When I finally came home in 1978, to start a new business with my dad, I was just 24 but I already had a lot of experience under my belt. It was a crash course in things that college could never teach. It was real world experience that was terrifying at times and exhilarating at other times. Everybody likes to talk about leading edge technology but the stuff we were doing was really bleeding edge technology so I learned to adapt to each new situation as quickly as I could and to make decisions on the run. Most of the deadlines we had in the printing business were less than 24 hours from start to finish. I had a desk but I hardly ever sat down until I locked the doors after 5 o’clock. There was always something that required my attention and decision-making skills. There was no time for mistakes or indecision. My ability to meet deadlines made me very popular with my clients and they paid me well. Between my dad and I, we made a small family business last 50 years. It will always be the greatest experience of my life and gave me all the skills I still use today.
After we closed the business in 2004, I took some time off for personal reasons and to take a break from the stress I had endured for the previous 25+ years. I tried working for a few other printing companies but I never agreed with their business practices so I kept looking for a new challenge. Working in foster care took care of that. All of my coping skills are used daily to survive the systemic mess that exists in every foster care agency. I spend copious amounts of energy fixing potential problems before they become life-changing issues for these kids. And frequently my diligence is not well received by my employer. In my mind at least, I work for the kids not the state. If I step on some toes along the way but the kids are better off, I will always take that chance. If they want to fire me for caring too much, then I don’t really want to work there anyway. Somebody has to care for these kids and I always will.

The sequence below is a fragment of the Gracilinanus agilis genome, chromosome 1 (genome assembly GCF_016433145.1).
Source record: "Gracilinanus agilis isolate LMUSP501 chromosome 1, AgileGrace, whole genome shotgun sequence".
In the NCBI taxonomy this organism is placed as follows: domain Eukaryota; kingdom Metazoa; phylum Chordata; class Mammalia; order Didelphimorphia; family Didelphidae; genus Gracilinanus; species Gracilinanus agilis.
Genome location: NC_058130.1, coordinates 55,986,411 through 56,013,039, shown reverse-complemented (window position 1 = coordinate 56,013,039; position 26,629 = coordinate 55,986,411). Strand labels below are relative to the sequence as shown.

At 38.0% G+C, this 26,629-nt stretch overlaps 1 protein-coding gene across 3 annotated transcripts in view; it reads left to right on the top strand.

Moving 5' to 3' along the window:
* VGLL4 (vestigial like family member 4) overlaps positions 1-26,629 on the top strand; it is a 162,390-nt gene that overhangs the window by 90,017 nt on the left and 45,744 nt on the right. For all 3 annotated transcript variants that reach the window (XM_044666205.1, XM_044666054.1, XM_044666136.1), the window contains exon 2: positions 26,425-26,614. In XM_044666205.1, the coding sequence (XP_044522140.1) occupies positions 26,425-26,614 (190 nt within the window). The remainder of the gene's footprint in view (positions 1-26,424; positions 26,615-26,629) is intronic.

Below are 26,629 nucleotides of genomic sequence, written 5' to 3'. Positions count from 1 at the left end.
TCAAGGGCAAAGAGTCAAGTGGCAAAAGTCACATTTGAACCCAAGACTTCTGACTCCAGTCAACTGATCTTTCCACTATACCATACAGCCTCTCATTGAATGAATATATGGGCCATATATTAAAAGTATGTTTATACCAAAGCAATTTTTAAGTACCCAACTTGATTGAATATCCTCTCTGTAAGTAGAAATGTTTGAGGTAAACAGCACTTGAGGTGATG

As I reflect on my 50 years of hard work, I realize I wouldn’t change a minute of it. It was an adventure filled with discovery, joy, heartache and determination to overcome all obstacles that made me who I am today, a much better man than I was at 14. I figure I’ve got at least 10 more years to go before I will even think about retiring because work is what I do best. The really good news I got today was from my son, Thomas. As of yesterday, the doctor has confirmed that they will be bringing home my first grandson this August. That’s the best birthday present I have ever gotten. I can’t wait to start working with my grandson. I have high hopes for him. I’m thinking either rodeo clown or President of the US of A. It’s pretty much the same skill set and right up my alley. It’s good to have a mission in life and I always find a new one.